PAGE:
Advantages to government service include good quality of life and freedom from client development and billable hours. Beginning government salaries tend to be lower than large, private firms. However, a career in the government can be financially rewarding. Note, attorneys often make lateral moves between government and private employers.

Government Websites

 

 

 

International

International law practitioners handle legal issues extending beyond the American borders. Clients may include businesses, the federal government, and individuals dealing with complex international issues.  Regent offers many opportunities for students interested in international law. Regent hosts an International Law Society and publishes an International Law Journal. Students interested in international law may chose from a variety of International Law courses including, International Law, International Business Transactions, and International Human Rights. The law school also hosts a number of exciting Study Abroad programs, including programs in Uganda and France.

Public Interest

In general, public interest lawyers work to make the legal system function more equitably by providing services to underserved populations or causes. Sometimes, this involves representing individuals or groups who otherwise could not afford legal counsel. Public interest practice may involve litigation, regulation, and legislative or legal reform. Public interest practice can be within the purview of non-profit organizations, as well as government agencies and law firms that describe their practices as public interest.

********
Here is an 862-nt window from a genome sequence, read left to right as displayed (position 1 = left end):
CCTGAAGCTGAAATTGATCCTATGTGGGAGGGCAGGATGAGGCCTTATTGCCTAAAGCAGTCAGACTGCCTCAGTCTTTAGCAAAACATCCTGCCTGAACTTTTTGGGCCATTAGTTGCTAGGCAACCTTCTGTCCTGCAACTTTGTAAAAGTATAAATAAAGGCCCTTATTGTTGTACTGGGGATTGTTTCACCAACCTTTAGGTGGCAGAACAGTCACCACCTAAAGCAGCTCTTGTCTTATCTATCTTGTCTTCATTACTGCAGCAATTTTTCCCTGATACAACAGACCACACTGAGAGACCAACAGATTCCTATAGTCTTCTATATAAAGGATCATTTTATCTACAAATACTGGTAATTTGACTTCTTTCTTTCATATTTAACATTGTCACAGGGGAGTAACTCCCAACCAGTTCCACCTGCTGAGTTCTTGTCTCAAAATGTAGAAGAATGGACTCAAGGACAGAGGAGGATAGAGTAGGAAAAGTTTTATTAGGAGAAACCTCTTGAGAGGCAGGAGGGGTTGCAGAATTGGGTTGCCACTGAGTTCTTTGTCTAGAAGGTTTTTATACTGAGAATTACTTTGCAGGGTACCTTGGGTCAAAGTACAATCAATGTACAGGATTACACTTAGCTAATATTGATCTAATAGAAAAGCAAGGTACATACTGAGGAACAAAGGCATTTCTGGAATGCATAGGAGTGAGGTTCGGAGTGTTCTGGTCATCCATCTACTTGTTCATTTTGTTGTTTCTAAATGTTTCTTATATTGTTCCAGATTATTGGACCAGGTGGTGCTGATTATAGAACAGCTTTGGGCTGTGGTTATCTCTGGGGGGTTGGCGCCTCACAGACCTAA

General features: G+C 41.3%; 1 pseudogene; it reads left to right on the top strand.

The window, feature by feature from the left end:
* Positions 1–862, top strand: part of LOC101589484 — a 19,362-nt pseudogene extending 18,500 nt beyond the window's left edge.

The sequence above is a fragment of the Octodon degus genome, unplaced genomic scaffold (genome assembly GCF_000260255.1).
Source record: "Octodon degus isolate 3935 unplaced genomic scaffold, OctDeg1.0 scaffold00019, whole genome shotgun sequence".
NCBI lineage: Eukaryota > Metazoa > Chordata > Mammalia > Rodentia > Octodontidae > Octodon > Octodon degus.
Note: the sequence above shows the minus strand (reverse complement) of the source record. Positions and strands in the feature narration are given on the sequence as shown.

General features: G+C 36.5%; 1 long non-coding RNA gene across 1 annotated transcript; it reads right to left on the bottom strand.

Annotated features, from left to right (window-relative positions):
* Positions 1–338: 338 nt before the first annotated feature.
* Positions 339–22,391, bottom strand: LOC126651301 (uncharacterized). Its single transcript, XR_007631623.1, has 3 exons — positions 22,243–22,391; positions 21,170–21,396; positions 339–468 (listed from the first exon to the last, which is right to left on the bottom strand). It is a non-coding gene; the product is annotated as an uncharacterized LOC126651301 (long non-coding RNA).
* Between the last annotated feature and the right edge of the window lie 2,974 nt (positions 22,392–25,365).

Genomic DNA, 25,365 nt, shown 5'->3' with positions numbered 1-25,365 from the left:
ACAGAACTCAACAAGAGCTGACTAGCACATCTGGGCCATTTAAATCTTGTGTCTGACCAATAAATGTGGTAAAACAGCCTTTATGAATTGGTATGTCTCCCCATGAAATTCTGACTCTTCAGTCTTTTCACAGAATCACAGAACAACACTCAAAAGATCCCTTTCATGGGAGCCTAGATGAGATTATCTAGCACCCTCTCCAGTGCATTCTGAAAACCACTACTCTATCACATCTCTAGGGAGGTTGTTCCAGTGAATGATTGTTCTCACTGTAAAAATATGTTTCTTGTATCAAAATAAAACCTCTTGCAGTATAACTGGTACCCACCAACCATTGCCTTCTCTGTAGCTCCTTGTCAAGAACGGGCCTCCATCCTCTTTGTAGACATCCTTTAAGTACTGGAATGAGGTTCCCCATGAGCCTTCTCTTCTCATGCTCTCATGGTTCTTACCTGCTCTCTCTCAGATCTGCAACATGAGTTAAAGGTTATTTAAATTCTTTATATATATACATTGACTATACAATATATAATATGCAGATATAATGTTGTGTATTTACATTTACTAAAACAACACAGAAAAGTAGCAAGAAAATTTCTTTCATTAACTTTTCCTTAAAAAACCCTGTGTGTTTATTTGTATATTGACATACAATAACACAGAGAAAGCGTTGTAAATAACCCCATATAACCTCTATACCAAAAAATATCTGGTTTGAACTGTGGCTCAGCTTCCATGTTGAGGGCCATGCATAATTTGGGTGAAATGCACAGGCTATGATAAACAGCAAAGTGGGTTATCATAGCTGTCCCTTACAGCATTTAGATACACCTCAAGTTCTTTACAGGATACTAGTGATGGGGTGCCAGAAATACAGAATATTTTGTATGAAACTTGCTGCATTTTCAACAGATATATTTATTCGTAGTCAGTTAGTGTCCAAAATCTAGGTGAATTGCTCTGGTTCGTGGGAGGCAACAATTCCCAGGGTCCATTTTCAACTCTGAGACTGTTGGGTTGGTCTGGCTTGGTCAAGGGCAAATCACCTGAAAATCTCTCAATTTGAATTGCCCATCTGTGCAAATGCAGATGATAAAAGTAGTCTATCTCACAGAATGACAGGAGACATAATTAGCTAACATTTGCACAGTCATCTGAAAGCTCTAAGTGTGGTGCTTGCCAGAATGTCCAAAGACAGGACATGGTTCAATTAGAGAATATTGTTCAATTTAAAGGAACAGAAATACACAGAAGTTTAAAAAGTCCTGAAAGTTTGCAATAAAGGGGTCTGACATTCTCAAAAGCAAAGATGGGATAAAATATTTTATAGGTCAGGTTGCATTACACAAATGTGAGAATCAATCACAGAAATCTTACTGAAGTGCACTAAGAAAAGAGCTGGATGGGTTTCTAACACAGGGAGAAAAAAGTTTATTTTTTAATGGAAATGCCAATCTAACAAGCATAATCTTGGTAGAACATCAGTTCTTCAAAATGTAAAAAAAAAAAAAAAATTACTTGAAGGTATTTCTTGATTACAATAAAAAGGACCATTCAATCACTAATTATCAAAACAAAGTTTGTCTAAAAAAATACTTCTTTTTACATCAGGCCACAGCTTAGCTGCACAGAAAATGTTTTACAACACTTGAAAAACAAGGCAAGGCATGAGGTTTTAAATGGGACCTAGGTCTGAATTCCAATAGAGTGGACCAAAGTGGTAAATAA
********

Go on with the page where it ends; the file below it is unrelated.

Alternative Careers for Attorneys

As the legal profession has become increasingly more demanding and entry-level hiring becomes more competitive, many law students are considering other alternatives. What are the non-traditional career options for law graduates? They are limited only by your imagination. Many law graduates have successfully combined their undergraduate studies, prior work experience, and other interests and hobbies with their legal education to arrive at their career choice. 

Because the training in law school is so unique, law school graduates are ideal candidates for many employers outside the legal profession. The following is a list of some basic skills that legal training provides:

  • Research
  • Analysis
  • Critical Thinking
  • Technical Writing
  • Oral Advocacy

If you are considering an alternative career, think about how these skills can translate into success in your desired field. 

Alternative Career Resources PDF

A list of publications that focus entirely on alternative careers for lawyers or contain substantial sections on this topic.

Equal Opportunity Statement

Regent University School of Law firmly expects that employers will observe the principles of non-discrimination and equality of opportunity with respect to classifications protected by law, in regard to hiring, promotion, retention, and conditions of employment.